The statistical analysis shows no significant correlation between the burn time of the Böögg and the summer temperatures in the Swiss Plateau. Or, to put it another way: There is no evidence to support the supposed predictive nature of the Böögg.
Hot summer of 2003 "predicted"
It is noteworthy that, ahead of the hot summer of 2003, the Böögg had exploded after only 5 minutes and 42 seconds. However, this was obviously pure coincidence. Before the second-hottest summer in 2015 and the third-hottest summer in 2018, the burn time was between 20 and 21 minutes. In these two years, the Böögg was a poor forecaster. Even in 2019, with the fourth hottest summer on record, it did not provide an accurate forecast, burning for just under 18 minutes.
The Böögg is no weatherman
It is not surprising that the Böögg scores so poorly as a forecaster in this study. How is a burning snowman made of cotton wool supposed to have good predictive qualities? In reality, the burn time depends on the construction of the pyre, the humidity of the firewood and the weather on the day of the Sechseläuten. Last but not least, there is the all-important factor of how much fire accelerant is used. Nevertheless, although the Böögg's summer forecast cannot be scientifically supported, Zurich would certainly not be without its oracle.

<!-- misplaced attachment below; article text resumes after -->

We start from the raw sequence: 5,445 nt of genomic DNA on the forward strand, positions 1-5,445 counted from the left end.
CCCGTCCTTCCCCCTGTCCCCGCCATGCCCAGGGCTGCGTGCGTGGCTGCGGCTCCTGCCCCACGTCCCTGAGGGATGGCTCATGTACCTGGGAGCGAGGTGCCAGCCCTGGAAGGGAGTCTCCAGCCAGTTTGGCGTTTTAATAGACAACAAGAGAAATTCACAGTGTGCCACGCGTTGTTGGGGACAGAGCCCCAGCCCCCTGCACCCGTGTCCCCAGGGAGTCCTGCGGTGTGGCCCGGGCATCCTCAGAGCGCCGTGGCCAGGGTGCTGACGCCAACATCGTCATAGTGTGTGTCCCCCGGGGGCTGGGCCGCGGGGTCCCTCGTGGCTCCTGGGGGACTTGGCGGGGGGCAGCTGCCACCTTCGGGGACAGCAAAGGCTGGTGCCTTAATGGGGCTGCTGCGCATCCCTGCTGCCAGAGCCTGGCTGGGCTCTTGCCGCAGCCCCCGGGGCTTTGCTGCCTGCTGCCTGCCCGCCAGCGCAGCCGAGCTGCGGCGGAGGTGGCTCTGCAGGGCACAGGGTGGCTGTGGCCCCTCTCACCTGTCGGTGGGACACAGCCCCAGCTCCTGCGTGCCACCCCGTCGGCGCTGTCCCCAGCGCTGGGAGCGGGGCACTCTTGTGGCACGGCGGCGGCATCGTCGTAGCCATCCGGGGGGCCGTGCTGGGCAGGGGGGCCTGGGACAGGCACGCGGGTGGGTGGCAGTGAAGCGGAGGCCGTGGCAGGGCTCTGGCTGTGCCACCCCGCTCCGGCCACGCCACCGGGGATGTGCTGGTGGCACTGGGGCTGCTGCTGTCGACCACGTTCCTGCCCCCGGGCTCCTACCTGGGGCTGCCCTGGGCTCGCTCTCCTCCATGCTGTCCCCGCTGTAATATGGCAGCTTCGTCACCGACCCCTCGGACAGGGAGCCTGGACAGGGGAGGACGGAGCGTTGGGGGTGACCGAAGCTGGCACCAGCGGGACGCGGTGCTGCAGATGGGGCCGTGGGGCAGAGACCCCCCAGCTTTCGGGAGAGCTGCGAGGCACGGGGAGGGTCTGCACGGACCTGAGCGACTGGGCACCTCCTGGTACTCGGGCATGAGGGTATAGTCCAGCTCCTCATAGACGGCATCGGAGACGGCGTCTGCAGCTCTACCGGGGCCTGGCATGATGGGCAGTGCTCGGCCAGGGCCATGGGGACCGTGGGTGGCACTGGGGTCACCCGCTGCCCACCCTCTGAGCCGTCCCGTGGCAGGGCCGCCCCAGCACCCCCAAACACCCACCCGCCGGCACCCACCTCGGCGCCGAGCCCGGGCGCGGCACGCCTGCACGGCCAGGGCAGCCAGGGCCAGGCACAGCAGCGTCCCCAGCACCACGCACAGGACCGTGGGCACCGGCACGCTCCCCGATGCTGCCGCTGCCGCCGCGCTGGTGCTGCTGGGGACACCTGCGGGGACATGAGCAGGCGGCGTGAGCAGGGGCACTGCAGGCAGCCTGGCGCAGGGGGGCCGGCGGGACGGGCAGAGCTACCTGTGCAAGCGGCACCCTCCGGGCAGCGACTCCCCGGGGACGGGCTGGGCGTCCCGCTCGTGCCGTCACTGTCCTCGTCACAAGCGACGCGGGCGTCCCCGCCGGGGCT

Seasonal climate forecasts from MeteoSwiss
The seasonal forecast from MeteoSwiss provides somewhat more certainty about the coming summer. With the help of a numerical model, the climate can be forecast several months in advance.
With this forecast, when we compare the mean summer temperatures with the actual measured values, we do indeed see a statistically significant correlation. So the model is better than simple guesswork, even though there are false predictions every now and then. The climate outlook for the summer is available at the end of May each year.